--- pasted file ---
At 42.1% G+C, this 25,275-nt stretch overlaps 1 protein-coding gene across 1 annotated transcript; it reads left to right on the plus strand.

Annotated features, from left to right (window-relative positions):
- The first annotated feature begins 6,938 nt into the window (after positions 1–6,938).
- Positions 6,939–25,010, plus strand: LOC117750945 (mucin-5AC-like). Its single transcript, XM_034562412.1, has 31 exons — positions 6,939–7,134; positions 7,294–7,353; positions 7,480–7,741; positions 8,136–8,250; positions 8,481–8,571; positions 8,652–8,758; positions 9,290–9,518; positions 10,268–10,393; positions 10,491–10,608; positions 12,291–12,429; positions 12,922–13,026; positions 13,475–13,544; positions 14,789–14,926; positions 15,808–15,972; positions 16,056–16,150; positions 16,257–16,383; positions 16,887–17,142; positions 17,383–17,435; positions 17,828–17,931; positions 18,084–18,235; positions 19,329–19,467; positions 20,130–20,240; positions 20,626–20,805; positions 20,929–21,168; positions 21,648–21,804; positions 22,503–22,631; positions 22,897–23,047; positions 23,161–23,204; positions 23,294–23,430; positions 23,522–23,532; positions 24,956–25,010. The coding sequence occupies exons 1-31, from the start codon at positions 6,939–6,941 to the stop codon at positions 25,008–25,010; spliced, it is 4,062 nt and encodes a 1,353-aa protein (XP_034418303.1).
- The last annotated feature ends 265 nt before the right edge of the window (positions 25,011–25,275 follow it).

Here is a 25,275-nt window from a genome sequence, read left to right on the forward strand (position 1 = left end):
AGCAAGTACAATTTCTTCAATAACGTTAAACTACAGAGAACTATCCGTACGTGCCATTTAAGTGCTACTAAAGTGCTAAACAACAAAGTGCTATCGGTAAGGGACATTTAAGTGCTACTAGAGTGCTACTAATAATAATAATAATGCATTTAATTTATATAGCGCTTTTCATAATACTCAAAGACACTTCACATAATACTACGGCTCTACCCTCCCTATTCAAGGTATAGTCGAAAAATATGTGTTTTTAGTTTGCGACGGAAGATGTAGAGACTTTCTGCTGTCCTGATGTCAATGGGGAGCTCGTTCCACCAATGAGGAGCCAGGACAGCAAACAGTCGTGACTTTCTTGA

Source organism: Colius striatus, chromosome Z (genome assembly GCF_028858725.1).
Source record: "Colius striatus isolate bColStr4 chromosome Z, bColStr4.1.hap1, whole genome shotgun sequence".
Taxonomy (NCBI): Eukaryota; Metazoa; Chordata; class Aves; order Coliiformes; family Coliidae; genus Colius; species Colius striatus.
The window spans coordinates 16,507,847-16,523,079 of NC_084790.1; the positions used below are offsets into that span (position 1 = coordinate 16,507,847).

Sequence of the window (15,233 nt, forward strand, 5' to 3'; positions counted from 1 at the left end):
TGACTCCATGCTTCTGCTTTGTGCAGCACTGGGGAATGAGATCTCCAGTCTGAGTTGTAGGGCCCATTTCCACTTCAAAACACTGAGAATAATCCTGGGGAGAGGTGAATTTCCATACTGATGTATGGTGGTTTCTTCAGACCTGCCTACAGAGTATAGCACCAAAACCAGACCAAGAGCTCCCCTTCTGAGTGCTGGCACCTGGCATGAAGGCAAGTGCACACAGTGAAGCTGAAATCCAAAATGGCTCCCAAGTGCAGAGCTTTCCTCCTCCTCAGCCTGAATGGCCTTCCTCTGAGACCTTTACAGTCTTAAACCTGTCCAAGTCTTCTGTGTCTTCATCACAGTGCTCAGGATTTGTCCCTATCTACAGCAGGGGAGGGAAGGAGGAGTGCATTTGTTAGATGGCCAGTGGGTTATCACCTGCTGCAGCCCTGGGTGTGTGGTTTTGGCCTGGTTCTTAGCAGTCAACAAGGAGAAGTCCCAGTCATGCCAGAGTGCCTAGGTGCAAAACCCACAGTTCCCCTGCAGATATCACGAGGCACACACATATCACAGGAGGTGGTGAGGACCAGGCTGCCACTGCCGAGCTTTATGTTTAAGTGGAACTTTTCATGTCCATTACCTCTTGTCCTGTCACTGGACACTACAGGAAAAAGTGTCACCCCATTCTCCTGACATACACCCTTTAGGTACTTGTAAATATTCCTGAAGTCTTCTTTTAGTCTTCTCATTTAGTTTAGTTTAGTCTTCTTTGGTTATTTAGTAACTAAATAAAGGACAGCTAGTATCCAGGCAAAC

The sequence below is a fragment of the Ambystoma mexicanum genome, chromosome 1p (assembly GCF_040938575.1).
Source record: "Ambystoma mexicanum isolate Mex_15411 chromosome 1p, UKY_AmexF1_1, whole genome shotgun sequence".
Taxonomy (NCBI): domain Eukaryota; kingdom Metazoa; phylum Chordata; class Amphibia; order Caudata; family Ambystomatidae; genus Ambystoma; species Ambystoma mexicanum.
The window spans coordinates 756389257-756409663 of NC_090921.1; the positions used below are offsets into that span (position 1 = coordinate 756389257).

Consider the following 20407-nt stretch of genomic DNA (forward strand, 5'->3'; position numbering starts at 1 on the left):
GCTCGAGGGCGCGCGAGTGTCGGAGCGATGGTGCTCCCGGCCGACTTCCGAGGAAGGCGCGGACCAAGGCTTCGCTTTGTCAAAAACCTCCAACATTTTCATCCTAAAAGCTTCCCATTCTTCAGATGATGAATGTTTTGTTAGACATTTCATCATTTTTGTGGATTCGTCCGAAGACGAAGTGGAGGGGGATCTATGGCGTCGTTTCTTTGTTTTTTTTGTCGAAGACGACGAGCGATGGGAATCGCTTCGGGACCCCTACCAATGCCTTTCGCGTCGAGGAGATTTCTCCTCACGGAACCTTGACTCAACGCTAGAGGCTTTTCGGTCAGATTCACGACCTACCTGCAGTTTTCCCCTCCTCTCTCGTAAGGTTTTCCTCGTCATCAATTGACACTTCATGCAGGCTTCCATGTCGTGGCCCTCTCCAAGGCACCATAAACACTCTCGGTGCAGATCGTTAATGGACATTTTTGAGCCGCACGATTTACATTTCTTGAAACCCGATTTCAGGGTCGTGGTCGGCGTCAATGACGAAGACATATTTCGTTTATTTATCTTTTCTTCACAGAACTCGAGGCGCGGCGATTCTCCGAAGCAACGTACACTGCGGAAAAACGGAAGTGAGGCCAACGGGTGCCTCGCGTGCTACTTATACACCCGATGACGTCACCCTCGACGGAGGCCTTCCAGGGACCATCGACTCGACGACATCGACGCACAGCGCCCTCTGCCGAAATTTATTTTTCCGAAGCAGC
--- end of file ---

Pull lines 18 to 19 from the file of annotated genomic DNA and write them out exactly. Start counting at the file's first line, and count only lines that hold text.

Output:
Consider the following 20407-nt stretch of genomic DNA (forward strand, 5'->3'; position numbering starts at 1 on the left):
GCTCGAGGGCGCGCGAGTGTCGGAGCGATGGTGCTCCCGGCCGACTTCCGAGGAAGGCGCGGACCAAGGCTTCGCTTTGTCAAAAACCTCCAACATTTTCATCCTAAAAGCTTCCCATTCTTCAGATGATGAATGTTTTGTTAGACATTTCATCATTTTTGTGGATTCGTCCGAAGACGAAGTGGAGGGGGATCTATGGCGTCGTTTCTTTGTTTTTTTTGTCGAAGACGACGAGCGATGGGAATCGCTTCGGGACCCCTACCAATGCCTTTCGCGTCGAGGAGATTTCTCCTCACGGAACCTTGACTCAACGCTAGAGGCTTTTCGGTCAGATTCACGACCTACCTGCAGTTTTCCCCTCCTCTCTCGTAAGGTTTTCCTCGTCATCAATTGACACTTCATGCAGGCTTCCATGTCGTGGCCCTCTCCAAGGCACCATAAACACTCTCGGTGCAGATCGTTAATGGACATTTTTGAGCCGCACGATTTACATTTCTTGAAACCCGATTTCAGGGTCGTGGTCGGCGTCAATGACGAAGACATATTTCGTTTATTTATCTTTTCTTCACAGAACTCGAGGCGCGGCGATTCTCCGAAGCAACGTACACTGCGGAAAAACGGAAGTGAGGCCAACGGGTGCCTCGCGTGCTACTTATACACCCGATGACGTCACCCTCGACGGAGGCCTTCCAGGGACCATCGACTCGACGACATCGACGCACAGCGCCCTCTGCCGAAATTTATTTTTCCGAAGCAGC